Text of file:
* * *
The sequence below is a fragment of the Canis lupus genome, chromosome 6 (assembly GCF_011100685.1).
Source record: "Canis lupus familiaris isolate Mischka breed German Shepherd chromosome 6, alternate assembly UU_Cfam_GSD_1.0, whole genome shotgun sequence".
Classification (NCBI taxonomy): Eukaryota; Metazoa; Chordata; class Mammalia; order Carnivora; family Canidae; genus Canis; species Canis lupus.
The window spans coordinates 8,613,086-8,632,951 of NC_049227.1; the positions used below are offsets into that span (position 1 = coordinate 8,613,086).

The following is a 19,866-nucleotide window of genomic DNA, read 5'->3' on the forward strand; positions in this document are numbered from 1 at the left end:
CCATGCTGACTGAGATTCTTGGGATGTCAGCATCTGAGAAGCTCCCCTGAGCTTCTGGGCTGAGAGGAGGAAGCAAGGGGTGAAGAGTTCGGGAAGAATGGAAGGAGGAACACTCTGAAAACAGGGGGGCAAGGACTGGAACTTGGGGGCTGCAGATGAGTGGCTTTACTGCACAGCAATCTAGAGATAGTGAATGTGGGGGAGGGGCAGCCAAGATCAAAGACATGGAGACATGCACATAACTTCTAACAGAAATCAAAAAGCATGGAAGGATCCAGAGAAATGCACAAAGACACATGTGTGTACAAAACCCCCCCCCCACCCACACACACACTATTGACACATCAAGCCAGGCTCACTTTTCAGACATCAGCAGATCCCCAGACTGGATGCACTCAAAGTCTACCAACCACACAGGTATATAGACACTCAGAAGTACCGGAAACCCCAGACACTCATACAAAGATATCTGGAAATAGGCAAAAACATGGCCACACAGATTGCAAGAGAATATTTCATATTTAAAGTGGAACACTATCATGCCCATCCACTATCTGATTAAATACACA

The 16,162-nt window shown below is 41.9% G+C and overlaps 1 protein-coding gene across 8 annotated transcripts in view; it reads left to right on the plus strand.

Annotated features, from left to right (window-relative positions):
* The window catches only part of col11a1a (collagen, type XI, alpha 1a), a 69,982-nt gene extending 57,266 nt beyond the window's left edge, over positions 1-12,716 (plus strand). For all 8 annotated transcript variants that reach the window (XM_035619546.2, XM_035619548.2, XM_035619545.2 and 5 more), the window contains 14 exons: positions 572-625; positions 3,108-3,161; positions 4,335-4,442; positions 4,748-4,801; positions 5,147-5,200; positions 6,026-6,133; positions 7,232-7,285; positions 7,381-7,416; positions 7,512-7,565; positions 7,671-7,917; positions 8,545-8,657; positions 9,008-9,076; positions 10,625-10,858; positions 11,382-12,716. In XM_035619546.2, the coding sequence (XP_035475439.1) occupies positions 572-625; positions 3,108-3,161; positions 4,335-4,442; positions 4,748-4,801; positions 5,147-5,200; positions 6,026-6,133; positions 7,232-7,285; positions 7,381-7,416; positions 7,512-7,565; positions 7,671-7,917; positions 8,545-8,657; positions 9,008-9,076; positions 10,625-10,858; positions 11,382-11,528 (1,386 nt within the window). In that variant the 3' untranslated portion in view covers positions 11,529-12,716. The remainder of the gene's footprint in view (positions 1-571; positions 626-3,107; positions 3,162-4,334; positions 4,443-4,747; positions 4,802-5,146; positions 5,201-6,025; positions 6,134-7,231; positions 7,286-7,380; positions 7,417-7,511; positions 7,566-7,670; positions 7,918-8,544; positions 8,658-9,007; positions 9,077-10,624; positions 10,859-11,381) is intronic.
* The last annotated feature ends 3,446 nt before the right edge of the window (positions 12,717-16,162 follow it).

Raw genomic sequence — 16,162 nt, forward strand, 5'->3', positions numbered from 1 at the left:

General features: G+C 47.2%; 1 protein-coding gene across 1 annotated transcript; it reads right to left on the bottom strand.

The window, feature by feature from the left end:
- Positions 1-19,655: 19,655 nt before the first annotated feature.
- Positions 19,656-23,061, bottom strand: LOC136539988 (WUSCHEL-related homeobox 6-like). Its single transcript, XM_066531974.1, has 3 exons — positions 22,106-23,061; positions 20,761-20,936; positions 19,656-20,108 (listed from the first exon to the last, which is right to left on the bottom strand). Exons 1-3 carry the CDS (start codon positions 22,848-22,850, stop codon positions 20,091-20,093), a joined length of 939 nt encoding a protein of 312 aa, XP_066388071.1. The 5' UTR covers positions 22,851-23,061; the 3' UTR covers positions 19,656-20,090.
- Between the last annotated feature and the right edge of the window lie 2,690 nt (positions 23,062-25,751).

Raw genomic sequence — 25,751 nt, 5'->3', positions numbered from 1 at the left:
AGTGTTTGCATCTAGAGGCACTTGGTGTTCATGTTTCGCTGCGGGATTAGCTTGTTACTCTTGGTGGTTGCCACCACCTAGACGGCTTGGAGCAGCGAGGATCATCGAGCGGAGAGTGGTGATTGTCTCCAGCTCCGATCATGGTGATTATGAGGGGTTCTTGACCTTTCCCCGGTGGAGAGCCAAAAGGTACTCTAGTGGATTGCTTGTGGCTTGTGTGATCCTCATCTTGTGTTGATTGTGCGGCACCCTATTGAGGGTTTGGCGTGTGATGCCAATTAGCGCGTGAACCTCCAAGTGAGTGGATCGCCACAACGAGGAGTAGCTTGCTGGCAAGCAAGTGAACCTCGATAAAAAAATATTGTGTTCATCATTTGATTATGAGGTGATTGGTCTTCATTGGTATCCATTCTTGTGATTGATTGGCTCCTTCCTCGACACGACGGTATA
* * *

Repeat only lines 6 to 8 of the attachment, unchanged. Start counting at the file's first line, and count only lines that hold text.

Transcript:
CCATGCTGACTGAGATTCTTGGGATGTCAGCATCTGAGAAGCTCCCCTGAGCTTCTGGGCTGAGAGGAGGAAGCAAGGGGTGAAGAGTTCGGGAAGAATGGAAGGAGGAACACTCTGAAAACAGGGGGGCAAGGACTGGAACTTGGGGGCTGCAGATGAGTGGCTTTACTGCACAGCAATCTAGAGATAGTGAATGTGGGGGAGGGGCAGCCAAGATCAAAGACATGGAGACATGCACATAACTTCTAACAGAAATCAAAAAGCATGGAAGGATCCAGAGAAATGCACAAAGACACATGTGTGTACAAAACCCCCCCCCCACCCACACACACACTATTGACACATCAAGCCAGGCTCACTTTTCAGACATCAGCAGATCCCCAGACTGGATGCACTCAAAGTCTACCAACCACACAGGTATATAGACACTCAGAAGTACCGGAAACCCCAGACACTCATACAAAGATATCTGGAAATAGGCAAAAACATGGCCACACAGATTGCAAGAGAATATTTCATATTTAAAGTGGAACACTATCATGCCCATCCACTATCTGATTAAATACACA

The 16,162-nt window shown below is 41.9% G+C and overlaps 1 protein-coding gene across 8 annotated transcripts in view; it reads left to right on the plus strand.

Annotated features, from left to right (window-relative positions):